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Thread: Wet Weather And Avalanch Danger.

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    Member Rock_skipper's Avatar
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    Default Wet Weather And Avalanch Danger.

    Stay safe all, this rain is going to leave a layer of ice and when the next snow comes it will be really unstable.

    By the time Arctic Man comes around there could be a few feet of snow on top of this ice sheild and it won't take much to break it loose.

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    Member Erik in AK's Avatar
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    Thanks for the reminder, Rock.

    Yessir, when the snows finally return the avalanche danger is going to remain high, and not just in the hills either. With the ice layer you speak of even places like creek bottoms and small ravines could become death traps.
    If cave men had been trophy hunters the Wooly Mammoth would be alive today

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    Next snow? You mean in November?

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    Quote Originally Posted by Rock_skipper View Post
    Stay safe all, this rain is going to leave a layer of ice and when the next snow comes it will be really unstable.

    By the time Arctic Man comes around there could be a few feet of snow on top of this ice sheild and it won't take much to break it loose.
    I suggest you take an avalanche course...this is not an educational site or comment.

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    Member Rock_skipper's Avatar
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    Quote Originally Posted by aksnowmo View Post
    I suggest you take an avalanche course...this is not an educational site or comment.
    Not sure what you are refering to sir?

    I see you are in Girdwood and seem to know about such things.

    But as far as calling me an idiot on snow and ice, I would like you to kinda explain yourself.

    And for your information, this is a edcuational site.

    I have over 50 years of living in Alaska, but I am always ready to learn something new.

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    Member icb12's Avatar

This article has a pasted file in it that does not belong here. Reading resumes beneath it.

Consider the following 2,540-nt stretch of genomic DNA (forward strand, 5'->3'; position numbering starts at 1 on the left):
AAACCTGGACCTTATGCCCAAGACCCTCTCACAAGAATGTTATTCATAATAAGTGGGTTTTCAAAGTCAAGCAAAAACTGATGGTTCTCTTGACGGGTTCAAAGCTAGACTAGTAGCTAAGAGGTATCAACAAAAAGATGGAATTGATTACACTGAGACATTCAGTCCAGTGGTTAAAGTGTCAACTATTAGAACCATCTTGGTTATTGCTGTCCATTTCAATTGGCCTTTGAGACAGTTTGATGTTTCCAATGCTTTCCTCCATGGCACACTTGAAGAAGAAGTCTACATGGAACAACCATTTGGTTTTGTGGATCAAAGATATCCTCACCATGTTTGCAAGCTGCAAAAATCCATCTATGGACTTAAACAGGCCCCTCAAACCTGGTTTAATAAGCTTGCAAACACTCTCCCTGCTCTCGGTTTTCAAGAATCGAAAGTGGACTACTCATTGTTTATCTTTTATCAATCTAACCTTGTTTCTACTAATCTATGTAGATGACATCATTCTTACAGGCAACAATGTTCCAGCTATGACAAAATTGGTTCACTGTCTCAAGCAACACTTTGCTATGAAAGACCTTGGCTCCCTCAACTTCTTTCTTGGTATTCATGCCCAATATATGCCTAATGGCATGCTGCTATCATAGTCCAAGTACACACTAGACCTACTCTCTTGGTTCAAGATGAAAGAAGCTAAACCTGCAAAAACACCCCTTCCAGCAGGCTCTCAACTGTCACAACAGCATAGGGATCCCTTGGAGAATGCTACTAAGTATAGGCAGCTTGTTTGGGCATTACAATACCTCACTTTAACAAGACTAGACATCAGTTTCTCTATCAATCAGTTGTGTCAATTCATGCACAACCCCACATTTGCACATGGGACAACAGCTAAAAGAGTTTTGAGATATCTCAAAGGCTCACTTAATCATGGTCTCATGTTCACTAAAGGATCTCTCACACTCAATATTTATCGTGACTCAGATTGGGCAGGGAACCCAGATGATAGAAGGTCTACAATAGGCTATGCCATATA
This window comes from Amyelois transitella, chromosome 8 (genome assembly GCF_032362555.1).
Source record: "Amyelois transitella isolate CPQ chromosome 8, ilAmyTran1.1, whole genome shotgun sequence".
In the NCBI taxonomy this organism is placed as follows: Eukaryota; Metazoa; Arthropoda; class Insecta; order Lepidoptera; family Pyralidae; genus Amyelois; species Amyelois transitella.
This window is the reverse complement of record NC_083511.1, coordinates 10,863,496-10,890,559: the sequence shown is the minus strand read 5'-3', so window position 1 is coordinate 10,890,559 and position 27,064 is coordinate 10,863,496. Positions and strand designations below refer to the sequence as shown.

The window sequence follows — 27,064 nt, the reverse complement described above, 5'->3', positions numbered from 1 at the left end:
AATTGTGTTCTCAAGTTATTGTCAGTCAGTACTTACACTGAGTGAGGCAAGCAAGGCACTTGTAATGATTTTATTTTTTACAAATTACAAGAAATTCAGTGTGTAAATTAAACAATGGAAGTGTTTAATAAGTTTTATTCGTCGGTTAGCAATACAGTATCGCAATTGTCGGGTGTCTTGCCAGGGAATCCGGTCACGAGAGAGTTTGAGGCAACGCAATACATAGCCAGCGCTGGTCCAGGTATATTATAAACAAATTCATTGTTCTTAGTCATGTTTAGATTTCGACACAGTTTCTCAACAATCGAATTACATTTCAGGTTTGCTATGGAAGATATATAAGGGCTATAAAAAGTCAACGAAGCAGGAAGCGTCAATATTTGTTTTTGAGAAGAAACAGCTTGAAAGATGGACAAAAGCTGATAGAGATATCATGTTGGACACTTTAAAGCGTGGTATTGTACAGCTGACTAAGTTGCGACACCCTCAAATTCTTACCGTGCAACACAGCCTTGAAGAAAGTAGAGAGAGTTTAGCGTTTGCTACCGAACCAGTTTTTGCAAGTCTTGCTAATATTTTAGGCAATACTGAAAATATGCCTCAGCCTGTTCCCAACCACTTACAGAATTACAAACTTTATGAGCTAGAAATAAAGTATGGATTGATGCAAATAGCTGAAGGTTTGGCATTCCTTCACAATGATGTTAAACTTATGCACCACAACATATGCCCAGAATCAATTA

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    Quote Originally Posted by Rock_skipper View Post
    Not sure what you are refering to sir?

    I see you are in Girdwood and seem to know about such things.

    But as far as calling me an idiot on snow and ice, I would like you to kinda explain yourself.

    And for your information, this is a edcuational site.

    I have over 50 years of living in Alaska, but I am always ready to learn something new.
    No comment on the pissing match.

    However your original post isn't necessarily true. With continuing cold weather the snowpack will only keep increasing its strength. Already it's become a LOT stronger than it was a couple weeks ago.
    Sure there is a deep slab problem in higher elevations- but even that is trending toward lower risk/higher consequence. You could trigger a slide in the shallower spots, but for the most part things are getting better.

    The ice doesn't make for fun sledding or skiing, and it is awfully hard to self arrest on if you fall- IE You're going for a ride if you fall.

    Avalanche conditions if/when new snows falls on top of this stuff will depend on how well the new snow bonds to what we have now.
    In all actuality- if any new snow bonds well with what we have now, we could be looking towards a fairly skookum snowpack going into the late season. This frozen base is getting deeper and stronger every day it stays cold.

    Basically- your original statement; while it most certainly could prove to be true (the frozen layer could indeed be a nice bed surface for any new snow to slide on) that isn't necessarily the case. It's a little premature to be predicting avalanche conditions. Any avalanche hazard needs to be evaluated on a specific time and location basis; taking into account the snowpack, the weather, the terrain and all the human factors involved.

    P.S.- You spelled "educational" incorrectly... Which I thought was pretty funny.

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    Member Rock_skipper's Avatar
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    First of all thanks for correcting my spelling, ( like I could give a sh@t about that,)

    So lets get this straight, the 50 degree weather that occured over the Hoo-doo hills is a good thing?

    There will be probably be another 2 feet of snow or more before the race, and the surrounding hills will be a playground for people that have no idea of what they are getting into.

    Do you want to sit here and tell them that there is no danger?